•  Supplementing books on CD with headphones as one option instead of a show might be just as interesting to the child and can reduce the time spent watching Television.

Most importantly, for our practice here, when this kind of play begins on the playground, as with any kind of physical play, our goal is always to ensure each child is safe and wanting to participate in the themes of play that are present. Additionally, our role is in helping children to grow their understanding of helping others. Solutions to pretend violence such as introducing themes of calling for an ambulance when someone is pretending to be shot or hurt, helps them understand more what these weapons really do and can expand play toward solving the problem of someone getting hurt in their pretend world.

We have learned over time that children don't have the same level of desire to explore these themes if the adults around them aren't reacting in ways that show the children “it's not okay.”  The power struggle of saying no often intensifies the curiosity and can work against attempts to diminish the time spent engaging in this kind of activity. The teachers are engaged in all kinds of creative and meaningful dramatic play with children, and if the interest in violent play themes is present, the teachers engage with the children in ways that allow them to deepen their understanding and find solutions to issues within these games. As the authors state, “When children engage in war play, learn as much as you can about the nature of the play and the issues they are working on understanding.”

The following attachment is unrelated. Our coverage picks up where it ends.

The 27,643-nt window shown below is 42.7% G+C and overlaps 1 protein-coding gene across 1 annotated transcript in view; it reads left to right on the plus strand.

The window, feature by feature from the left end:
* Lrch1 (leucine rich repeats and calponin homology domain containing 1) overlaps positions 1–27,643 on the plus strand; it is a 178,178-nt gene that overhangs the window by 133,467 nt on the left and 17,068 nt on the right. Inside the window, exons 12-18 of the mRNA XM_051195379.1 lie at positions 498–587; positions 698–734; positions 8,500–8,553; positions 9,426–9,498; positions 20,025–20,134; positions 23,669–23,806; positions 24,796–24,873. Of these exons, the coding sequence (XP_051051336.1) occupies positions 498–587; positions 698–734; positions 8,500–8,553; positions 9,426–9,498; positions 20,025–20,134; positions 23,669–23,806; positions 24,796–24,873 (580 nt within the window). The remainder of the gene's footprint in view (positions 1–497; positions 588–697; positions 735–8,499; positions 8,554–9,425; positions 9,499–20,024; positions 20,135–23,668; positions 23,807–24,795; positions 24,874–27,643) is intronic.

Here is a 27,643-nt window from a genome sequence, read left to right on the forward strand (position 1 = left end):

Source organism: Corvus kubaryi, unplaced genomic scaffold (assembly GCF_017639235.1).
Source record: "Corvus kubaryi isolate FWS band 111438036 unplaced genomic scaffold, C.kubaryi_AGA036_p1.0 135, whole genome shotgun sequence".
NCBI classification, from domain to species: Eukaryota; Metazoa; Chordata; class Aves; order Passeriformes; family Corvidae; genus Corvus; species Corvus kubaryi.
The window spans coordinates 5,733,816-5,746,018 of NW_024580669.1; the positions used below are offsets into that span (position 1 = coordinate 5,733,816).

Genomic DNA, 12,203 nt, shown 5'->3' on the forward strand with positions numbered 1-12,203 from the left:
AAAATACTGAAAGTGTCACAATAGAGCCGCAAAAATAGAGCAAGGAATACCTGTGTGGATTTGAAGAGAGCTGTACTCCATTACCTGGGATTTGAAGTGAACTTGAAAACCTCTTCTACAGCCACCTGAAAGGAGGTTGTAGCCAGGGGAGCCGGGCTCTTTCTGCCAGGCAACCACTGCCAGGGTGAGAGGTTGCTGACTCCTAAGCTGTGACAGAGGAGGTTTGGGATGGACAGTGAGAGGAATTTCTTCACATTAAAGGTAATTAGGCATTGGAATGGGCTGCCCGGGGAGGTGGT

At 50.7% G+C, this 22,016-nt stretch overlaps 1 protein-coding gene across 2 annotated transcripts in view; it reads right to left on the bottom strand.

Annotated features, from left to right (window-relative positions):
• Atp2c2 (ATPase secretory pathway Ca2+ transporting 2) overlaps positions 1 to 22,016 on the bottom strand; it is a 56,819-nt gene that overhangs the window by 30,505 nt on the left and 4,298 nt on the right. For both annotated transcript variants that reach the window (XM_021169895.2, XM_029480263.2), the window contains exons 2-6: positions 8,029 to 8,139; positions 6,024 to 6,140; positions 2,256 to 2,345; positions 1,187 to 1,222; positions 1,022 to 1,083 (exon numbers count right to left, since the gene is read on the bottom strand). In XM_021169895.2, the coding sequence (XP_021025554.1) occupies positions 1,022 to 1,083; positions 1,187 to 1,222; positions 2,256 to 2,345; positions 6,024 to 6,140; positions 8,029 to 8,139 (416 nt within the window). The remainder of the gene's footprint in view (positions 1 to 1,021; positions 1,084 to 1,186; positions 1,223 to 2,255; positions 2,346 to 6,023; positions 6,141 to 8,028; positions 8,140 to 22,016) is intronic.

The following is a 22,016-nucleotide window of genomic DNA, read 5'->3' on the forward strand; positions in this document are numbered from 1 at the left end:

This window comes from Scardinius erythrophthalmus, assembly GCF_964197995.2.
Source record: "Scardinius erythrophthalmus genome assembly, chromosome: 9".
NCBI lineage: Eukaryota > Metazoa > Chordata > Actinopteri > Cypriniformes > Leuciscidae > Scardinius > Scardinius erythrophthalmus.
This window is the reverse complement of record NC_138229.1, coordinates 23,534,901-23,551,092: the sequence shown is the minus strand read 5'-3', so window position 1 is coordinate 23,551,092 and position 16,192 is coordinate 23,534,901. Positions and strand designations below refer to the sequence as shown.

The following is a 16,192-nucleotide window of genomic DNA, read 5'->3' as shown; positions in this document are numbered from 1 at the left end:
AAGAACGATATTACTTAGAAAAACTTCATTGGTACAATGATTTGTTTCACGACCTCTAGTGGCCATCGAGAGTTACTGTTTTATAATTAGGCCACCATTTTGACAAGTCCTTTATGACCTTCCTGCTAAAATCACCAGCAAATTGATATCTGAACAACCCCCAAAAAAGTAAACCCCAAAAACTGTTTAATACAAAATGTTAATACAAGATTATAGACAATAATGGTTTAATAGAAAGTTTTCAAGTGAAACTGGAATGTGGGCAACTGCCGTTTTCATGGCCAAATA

Understanding and trust is at the heart of what we do at Caterpillar Cottage. When we are able to engage in meaningful dialogue with children about what they are playing or talking about, we are helping them build their own voice and their own social responsibility.

Reality and Fantasy are hard for preschool aged children to differentiate. Partly this is exposure related, and partly as adults help them understand what is real and what is pretend, this can really help them process confusing themes in the media easier. Honesty and clarity around what is real can also reduce any unwarranted fears that some young children struggle with. Helping children understand what they are watching as they are watching it, whether it is real, and how they might have made that pretend thing look so real, can go a distance in helping children feel safe and diminish their confusion and impulse to understand it all through play.